Rolex did a special course-walk for journalists, and an interview with first-time Badminton coursebuilder Kelvin Bywater.
Although we’d been told to keep out of riders’ way, poor Tina Cook, attempting to walk the course, blinked in surprise at the little mob of us inadvertently in her way. Top riders’ have additional distractions.
The course is:
(1) a green vertical set at 1.23 facing the stands, just asking for distractions. They sweep round the tree to the right to
(2), an oxer at 1.25 x 1.40, then loop round to the left and back on themselves to
(3) the narrowest fence on the course, 3m wide (not the usual 3.5m), an orange plank on flat cups lined with rubber for a little extra grip. Kelvin considers plastic flat cups too slippery for eventer SJ courses. Straight on to
(4) is the first of two doubles, unusually, an oxer to upright, set at 26′ (7.9m), 1.28 front rail, 1.30 back rail on the oxer. They curve left to the white
(5) triple bar, back bar 1.30, 1.70 spread, designed to flatten the horse’s jump. Curve left to
(6) Square parallel 1.30 x 1.45 spread, with a dark blue water tray under it to draw the eye down, deliberately darker blue than most coursebuilders use, to give the impression of more depth. He thought the front rail of this one would be vulnerable.
Then curve left on a related distance of a level 7 strides (which some have been doing on 6) to the treble. 1.30 throughout, upright oxer upright, and measures 25’6″(7.75m) and then 36′ (11m), so 1 stride and then a slightly short 2 strides.
They swing right to
(8) The split white gate, if they hit it just the top falls, for safety. It is 1.30m and on flat cups, sandpapered. This is less forgiving than the slightly grippier rubber lined flat cups.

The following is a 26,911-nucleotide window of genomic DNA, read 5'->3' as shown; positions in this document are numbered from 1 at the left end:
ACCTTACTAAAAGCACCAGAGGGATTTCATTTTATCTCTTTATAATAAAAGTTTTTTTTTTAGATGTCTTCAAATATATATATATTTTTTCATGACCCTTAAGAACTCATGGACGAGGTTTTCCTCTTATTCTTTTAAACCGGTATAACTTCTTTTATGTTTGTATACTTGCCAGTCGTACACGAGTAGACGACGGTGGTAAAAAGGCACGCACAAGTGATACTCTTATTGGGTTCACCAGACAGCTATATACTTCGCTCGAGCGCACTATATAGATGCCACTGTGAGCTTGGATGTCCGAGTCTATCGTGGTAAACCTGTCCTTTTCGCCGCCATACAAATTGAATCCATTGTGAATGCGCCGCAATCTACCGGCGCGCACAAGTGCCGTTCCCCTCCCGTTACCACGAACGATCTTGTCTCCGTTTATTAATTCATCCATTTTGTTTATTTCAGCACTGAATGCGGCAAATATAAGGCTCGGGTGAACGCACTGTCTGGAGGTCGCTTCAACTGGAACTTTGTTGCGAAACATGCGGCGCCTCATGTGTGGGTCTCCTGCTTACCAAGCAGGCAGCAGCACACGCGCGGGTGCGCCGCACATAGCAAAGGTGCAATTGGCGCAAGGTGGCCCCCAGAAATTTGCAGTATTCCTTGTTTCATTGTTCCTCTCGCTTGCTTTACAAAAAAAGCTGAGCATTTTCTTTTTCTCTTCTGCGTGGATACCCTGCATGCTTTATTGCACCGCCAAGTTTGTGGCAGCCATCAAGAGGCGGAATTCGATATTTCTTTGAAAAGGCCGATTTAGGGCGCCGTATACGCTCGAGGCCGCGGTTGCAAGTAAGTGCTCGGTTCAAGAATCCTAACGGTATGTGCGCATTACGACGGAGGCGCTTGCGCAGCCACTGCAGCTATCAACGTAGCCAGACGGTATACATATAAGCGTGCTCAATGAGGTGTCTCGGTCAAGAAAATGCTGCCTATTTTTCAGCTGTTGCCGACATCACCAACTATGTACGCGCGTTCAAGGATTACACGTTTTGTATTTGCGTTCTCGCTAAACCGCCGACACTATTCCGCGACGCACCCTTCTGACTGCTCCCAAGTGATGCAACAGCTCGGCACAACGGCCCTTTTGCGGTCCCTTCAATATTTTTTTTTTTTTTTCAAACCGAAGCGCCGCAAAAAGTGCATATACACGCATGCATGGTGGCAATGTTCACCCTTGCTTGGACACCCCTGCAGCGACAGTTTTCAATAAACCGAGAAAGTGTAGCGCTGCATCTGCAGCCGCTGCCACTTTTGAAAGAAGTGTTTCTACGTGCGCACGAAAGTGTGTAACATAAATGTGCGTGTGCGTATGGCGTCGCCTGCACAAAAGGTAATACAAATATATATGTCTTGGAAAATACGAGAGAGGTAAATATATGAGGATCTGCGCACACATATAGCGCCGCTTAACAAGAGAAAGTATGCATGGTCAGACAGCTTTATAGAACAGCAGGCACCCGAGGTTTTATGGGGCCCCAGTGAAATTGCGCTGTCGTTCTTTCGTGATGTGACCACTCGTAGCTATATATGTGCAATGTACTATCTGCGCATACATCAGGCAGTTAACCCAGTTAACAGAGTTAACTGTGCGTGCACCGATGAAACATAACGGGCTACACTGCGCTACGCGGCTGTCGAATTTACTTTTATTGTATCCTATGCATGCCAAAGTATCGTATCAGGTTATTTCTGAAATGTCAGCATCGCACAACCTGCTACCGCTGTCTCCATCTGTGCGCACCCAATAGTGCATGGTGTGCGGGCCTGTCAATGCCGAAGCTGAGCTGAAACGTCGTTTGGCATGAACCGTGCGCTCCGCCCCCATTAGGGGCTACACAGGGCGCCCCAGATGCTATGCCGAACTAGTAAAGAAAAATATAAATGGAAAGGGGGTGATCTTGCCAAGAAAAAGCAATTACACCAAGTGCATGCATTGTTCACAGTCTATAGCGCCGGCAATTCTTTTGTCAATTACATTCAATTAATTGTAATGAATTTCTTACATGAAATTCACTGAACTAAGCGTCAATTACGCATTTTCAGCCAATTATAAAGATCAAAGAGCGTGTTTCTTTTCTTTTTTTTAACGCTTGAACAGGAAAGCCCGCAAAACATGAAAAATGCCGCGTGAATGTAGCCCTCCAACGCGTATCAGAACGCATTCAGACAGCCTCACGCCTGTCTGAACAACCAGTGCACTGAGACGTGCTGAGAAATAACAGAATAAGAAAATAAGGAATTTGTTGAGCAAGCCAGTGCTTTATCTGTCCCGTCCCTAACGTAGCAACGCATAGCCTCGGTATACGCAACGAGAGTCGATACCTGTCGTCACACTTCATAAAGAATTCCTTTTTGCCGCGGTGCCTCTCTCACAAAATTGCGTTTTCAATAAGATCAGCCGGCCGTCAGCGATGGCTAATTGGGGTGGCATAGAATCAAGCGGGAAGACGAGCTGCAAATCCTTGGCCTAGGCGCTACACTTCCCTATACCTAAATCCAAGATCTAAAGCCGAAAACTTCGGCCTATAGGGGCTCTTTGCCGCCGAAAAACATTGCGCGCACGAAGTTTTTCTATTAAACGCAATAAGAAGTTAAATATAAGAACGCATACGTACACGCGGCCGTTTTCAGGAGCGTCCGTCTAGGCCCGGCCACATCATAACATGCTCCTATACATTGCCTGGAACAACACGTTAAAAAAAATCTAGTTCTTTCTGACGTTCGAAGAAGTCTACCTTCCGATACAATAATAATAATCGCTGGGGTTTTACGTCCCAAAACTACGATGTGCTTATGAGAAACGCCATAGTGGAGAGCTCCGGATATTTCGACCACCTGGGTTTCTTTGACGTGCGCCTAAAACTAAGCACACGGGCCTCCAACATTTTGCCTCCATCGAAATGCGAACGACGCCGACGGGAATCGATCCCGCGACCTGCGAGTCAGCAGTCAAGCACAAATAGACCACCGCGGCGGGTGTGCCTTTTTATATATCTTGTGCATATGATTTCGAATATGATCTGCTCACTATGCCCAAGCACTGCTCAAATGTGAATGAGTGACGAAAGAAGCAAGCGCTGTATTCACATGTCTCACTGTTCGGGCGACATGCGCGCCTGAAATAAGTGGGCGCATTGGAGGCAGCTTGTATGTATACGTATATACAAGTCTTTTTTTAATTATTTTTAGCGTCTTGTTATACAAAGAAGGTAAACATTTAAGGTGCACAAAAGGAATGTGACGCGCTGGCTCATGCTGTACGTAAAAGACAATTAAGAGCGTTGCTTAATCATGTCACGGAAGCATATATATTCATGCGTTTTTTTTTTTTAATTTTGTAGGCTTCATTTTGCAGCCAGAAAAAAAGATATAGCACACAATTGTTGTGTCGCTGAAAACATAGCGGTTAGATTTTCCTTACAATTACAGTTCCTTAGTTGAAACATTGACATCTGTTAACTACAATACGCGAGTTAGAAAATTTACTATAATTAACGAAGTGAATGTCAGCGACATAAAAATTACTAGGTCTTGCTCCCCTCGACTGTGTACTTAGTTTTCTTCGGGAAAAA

4 strides slightly downhill (distance of 61′, 18.6m) in a straight line to
(9) a very square 1.30 parallel, with a row of evergreen trees set inside it to draw the horses in more.
They swing right to
(10) the Mitsubishi sponsored vertical at 1.30,
Then loop left to the last double,
(11) upright to parallel, 1.30 with the back rail of 2nd element at 1.40,
then a ‘slightly flat’ distance of 36’6″, 11.15m in the middle, on a bending line to the last fence,
(12) another Greenwich fence, 1.30 x 1.45 square.
The Triple Bar, Gate and the last are all Greenwich SJ fences.
The course is the biggest ever at Badminton, 5cm higher than ever before.
The cups are shallower and the poles lighter than event courses used to have.
They’ve measured the course 12 times and are within 4m of each other, taking the bending lines into account that is very accurate, so they trust that they have the Optimum Time correct. The speed is 375mpm.
The ground is very undulating. Kelvin aims to have faults spread all around the course, not a ‘bogey fence’, and says there are a few ‘interesting lines’ on this course to test horses and riders.
Enough information there for even the nerdiest of eventing nerds I hope… the rubber/sandpaper flat cups aspect on the plank and gate particularly fascinated me, who knew they were that technical about it?!